Rose knows.

Island seaweed artist, centenarian, naturalist and amateur mycologist Rose Treat periodically sends letters to the editor of our hometown newspapers. And she does us a great public service by doing so. Every year or two, she writes a note to remind us to take care around wild mushrooms, and to watch our children, pets and self around these fortuitous fungi, lest we inadvertently ingest the wrong ones and injure ourselves.

Her letters always make me feel like someone is watching out for us and taking care of our Island community. I appreciate her advice and grandmotherly care.

The fall explosion of wild mushrooms has me thinking of Rose and her warnings. Though there are some delicious and safe wild mushrooms that are fabulous for foraging, there are others that should be feared.

Eating poisonous fungi can cause illness, coma and even death. Every year, the poison control centers around the country receive over 10,000 calls about mushroom ingestion and more than a few deaths are reported each year.

Though there are a multitude of mushrooms out there, only a handful of species will cause truly terrible results. Here are some of those fatal fungi.

The amanitas, including the death cap, fly mushroom and death angel mushrooms, cause most of the world’s fatalities. About 90 per cent of mushroom-related deaths are caused by this variety. It only takes one-half of a single mushroom from this family to kill an adult.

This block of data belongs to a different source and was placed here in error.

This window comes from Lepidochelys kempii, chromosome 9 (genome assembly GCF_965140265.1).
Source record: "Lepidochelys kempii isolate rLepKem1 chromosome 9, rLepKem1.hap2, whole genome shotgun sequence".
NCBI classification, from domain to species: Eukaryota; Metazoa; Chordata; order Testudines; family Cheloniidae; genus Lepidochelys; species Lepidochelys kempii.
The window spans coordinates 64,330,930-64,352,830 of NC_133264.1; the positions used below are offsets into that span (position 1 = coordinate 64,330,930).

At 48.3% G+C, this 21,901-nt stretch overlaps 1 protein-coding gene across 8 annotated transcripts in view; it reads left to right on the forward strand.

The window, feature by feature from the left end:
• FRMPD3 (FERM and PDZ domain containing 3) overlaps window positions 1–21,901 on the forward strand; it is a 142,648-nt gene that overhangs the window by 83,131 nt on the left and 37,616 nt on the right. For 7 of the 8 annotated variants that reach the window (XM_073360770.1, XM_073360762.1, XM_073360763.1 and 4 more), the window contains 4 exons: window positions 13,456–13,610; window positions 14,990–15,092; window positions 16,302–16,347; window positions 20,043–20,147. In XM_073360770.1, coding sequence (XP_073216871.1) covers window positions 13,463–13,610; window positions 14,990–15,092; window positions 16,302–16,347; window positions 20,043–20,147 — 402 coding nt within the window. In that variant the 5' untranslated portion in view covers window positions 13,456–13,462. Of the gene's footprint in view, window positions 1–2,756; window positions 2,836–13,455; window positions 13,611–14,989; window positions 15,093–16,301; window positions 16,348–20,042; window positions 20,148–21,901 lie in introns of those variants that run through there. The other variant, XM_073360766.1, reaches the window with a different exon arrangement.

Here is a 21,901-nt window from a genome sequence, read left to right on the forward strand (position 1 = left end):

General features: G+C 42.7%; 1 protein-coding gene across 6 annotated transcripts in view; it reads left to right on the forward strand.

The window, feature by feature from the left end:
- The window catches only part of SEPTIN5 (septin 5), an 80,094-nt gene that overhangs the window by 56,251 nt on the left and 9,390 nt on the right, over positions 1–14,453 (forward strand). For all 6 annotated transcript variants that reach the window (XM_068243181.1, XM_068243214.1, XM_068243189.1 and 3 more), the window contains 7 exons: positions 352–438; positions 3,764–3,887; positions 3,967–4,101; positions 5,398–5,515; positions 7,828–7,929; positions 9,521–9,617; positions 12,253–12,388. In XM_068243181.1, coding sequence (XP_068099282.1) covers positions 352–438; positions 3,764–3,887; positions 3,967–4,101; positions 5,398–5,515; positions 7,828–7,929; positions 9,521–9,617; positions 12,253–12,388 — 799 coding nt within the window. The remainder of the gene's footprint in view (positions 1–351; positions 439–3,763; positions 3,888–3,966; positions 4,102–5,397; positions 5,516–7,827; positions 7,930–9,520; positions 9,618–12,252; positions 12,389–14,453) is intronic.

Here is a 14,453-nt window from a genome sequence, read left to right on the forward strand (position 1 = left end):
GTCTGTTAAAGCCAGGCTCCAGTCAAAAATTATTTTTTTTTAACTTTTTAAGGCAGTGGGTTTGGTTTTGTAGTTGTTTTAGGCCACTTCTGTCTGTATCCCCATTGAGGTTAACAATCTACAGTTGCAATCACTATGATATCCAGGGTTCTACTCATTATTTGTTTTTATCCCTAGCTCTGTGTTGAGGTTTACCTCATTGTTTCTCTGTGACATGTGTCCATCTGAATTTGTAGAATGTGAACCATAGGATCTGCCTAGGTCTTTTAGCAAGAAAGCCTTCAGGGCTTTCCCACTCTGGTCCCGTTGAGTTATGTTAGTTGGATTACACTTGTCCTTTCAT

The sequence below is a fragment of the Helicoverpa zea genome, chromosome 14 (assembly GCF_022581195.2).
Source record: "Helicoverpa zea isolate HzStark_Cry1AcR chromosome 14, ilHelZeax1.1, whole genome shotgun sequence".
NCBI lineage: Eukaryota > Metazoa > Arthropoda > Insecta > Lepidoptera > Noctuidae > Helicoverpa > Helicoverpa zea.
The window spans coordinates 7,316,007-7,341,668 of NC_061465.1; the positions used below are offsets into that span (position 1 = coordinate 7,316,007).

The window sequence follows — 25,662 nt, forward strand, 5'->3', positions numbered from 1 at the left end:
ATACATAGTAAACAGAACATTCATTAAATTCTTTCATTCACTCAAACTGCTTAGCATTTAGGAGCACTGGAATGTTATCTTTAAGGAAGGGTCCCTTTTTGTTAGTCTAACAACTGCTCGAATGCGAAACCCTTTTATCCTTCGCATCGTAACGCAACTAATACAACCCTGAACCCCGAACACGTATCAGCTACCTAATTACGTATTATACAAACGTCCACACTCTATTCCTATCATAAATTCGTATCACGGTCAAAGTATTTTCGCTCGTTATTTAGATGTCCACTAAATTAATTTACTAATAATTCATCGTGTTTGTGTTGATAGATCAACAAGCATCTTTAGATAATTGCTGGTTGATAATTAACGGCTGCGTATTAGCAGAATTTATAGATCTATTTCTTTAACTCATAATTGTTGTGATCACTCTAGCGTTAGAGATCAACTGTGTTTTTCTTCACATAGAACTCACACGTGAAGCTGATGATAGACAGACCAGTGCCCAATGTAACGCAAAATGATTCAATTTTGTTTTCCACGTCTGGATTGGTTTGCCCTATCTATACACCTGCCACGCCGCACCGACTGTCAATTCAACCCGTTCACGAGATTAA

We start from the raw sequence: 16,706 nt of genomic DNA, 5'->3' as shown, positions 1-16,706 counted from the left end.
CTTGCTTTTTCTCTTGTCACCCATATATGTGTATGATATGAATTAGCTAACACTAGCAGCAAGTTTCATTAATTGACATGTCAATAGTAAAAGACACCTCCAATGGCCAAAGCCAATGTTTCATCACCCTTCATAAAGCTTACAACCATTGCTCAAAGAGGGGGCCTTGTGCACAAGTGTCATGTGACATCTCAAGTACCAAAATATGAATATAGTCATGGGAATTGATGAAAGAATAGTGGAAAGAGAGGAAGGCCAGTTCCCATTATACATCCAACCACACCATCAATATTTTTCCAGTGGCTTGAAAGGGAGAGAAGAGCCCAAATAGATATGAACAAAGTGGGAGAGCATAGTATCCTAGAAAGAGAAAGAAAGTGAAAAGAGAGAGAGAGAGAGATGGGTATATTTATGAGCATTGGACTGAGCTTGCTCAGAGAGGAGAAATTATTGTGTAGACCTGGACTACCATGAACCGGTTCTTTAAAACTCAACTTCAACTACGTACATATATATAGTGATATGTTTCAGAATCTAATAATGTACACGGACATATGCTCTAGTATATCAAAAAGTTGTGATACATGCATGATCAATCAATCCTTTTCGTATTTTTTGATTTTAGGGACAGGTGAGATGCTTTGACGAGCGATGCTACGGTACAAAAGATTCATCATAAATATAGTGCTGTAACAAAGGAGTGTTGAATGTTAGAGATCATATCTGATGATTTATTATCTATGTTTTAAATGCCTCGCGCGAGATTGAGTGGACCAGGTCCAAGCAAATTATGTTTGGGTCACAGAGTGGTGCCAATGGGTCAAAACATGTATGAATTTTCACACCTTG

Some of our risk-taking behavior comes from our desire to find food, or nirvana. Many of the fatal mushrooms resemble other edible or psychedelic varieties. Cortinarius mushrooms are similar to the delicious shiitake mushroom, and false morel mushrooms look like the sought-after morels. Magic mushrooms, which contain psilocybin and psilocin, are classified as a Schedule 1 controlled substance by the United States Drug Enforcement Agency, and have look-alikes that can cause illness rather than ecstasy.

Sometimes mushroom mortality is not an accident. Throughout history, mushrooms have been used as murder weapons. Claudius, Emperor of Rome from 41 to 54 AD, died mysteriously after months of fighting with his fourth wife, Agrippina. A modern day review of the symptoms indicated poisoning by muscarine, a toxin found in certain mushrooms. One of the examiners noted in jest that Claudius died of “una uxore nimia,” a Latin phrase meaning “one too many wives.”

In another case, Parisian insurance broker and chemist Henri Girard in 1918 made a habit of taking out insurance policies on victims before he killed them using typhoid bacteria or poisonous mushrooms. He is not someone you would want to meet on a fungus foraging foray.

Even with all of the multiplicity of mushroom species, and the multiplicity of dangers that lurk for choosing the wrong one, mushrooms will remain an enticingentrée made even better bybeing found in the wild. But go with an experienced guide, or educate yourself thoroughly before risking ataste. Heed Rose’s reminder to be sure of your mushroom’s identification, because being sure of your shrooms is the only way to ensure that you will be eating wild mushrooms for a long, long time!


Suzan Bellincampi is director of the Felix Neck Wildlife Sanctuary in Edgartown.